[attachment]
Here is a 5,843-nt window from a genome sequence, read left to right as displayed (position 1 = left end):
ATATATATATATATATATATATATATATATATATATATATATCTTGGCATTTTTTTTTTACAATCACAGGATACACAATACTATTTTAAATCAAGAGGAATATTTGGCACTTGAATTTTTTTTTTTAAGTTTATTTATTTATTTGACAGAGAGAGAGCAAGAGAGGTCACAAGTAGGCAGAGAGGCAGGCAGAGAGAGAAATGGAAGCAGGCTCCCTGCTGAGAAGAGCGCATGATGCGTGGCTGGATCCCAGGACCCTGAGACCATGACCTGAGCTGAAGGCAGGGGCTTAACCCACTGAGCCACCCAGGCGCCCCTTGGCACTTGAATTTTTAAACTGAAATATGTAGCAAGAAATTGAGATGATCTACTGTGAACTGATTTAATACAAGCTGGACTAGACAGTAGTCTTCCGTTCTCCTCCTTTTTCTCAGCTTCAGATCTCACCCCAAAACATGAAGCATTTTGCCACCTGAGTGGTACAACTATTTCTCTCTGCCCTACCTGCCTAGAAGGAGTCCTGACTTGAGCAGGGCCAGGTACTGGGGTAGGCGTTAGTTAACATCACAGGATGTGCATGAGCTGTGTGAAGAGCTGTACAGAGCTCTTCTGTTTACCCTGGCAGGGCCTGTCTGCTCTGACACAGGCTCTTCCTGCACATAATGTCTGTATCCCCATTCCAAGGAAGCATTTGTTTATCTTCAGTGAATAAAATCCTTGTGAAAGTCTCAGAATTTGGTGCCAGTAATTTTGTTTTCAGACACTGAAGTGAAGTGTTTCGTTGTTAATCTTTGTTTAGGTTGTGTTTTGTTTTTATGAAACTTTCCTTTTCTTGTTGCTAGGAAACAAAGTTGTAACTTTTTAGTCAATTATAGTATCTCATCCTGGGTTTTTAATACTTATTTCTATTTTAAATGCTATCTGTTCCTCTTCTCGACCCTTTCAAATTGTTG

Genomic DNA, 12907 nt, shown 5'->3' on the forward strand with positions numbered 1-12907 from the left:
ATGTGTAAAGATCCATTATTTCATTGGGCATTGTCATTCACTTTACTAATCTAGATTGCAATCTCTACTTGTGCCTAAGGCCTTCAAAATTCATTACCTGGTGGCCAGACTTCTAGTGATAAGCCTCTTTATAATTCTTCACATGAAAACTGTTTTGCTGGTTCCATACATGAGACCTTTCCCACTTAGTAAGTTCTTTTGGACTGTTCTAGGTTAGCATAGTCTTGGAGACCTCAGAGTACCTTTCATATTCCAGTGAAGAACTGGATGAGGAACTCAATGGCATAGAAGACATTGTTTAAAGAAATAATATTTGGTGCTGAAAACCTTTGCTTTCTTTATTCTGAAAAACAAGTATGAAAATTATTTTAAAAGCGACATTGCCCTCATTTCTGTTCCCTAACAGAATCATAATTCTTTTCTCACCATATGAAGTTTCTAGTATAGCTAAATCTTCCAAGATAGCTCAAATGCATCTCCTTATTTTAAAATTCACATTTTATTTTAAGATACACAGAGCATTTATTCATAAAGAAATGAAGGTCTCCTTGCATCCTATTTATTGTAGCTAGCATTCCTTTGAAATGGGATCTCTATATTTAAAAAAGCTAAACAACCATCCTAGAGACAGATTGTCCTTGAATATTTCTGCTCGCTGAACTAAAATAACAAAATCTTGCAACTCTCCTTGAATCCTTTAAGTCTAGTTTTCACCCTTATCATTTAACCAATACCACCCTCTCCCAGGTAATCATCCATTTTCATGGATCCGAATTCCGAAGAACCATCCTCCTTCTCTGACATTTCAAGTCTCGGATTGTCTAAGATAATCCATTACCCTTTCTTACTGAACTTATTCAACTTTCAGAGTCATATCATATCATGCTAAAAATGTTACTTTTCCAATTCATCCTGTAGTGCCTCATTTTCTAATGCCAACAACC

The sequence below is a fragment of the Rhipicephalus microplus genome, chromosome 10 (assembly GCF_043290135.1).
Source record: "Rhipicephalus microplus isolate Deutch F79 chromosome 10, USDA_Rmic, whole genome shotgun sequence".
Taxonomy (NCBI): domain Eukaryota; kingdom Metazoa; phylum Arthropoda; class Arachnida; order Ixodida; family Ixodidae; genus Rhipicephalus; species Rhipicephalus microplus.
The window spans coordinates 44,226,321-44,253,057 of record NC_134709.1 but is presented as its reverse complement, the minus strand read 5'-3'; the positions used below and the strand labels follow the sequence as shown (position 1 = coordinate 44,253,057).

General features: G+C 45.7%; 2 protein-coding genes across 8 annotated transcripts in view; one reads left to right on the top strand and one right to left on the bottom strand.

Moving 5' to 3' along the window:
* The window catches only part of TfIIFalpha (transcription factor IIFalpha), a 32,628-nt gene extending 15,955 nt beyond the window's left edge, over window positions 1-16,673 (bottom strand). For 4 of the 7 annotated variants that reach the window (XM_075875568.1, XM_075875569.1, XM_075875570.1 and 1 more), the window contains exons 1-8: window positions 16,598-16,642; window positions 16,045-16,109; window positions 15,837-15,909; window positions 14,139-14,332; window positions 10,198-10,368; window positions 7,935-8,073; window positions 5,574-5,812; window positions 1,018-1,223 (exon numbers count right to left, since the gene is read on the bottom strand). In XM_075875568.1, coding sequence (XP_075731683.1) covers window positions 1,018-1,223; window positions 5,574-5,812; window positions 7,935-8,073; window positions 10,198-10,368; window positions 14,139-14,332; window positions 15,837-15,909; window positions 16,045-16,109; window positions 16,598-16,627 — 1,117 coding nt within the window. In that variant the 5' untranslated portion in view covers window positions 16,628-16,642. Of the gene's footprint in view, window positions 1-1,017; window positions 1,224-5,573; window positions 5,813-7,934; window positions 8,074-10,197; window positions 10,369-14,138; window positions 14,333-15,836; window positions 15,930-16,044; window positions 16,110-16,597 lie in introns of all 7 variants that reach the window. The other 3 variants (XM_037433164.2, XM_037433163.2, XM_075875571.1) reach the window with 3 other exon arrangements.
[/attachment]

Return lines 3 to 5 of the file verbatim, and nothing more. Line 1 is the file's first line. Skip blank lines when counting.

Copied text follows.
Genomic DNA, 12907 nt, shown 5'->3' on the forward strand with positions numbered 1-12907 from the left:
ATGTGTAAAGATCCATTATTTCATTGGGCATTGTCATTCACTTTACTAATCTAGATTGCAATCTCTACTTGTGCCTAAGGCCTTCAAAATTCATTACCTGGTGGCCAGACTTCTAGTGATAAGCCTCTTTATAATTCTTCACATGAAAACTGTTTTGCTGGTTCCATACATGAGACCTTTCCCACTTAGTAAGTTCTTTTGGACTGTTCTAGGTTAGCATAGTCTTGGAGACCTCAGAGTACCTTTCATATTCCAGTGAAGAACTGGATGAGGAACTCAATGGCATAGAAGACATTGTTTAAAGAAATAATATTTGGTGCTGAAAACCTTTGCTTTCTTTATTCTGAAAAACAAGTATGAAAATTATTTTAAAAGCGACATTGCCCTCATTTCTGTTCCCTAACAGAATCATAATTCTTTTCTCACCATATGAAGTTTCTAGTATAGCTAAATCTTCCAAGATAGCTCAAATGCATCTCCTTATTTTAAAATTCACATTTTATTTTAAGATACACAGAGCATTTATTCATAAAGAAATGAAGGTCTCCTTGCATCCTATTTATTGTAGCTAGCATTCCTTTGAAATGGGATCTCTATATTTAAAAAAGCTAAACAACCATCCTAGAGACAGATTGTCCTTGAATATTTCTGCTCGCTGAACTAAAATAACAAAATCTTGCAACTCTCCTTGAATCCTTTAAGTCTAGTTTTCACCCTTATCATTTAACCAATACCACCCTCTCCCAGGTAATCATCCATTTTCATGGATCCGAATTCCGAAGAACCATCCTCCTTCTCTGACATTTCAAGTCTCGGATTGTCTAAGATAATCCATTACCCTTTCTTACTGAACTTATTCAACTTTCAGAGTCATATCATATCATGCTAAAAATGTTACTTTTCCAATTCATCCTGTAGTGCCTCATTTTCTAATGCCAACAACC

The sequence below is a fragment of the Rhipicephalus microplus genome, chromosome 10 (assembly GCF_043290135.1).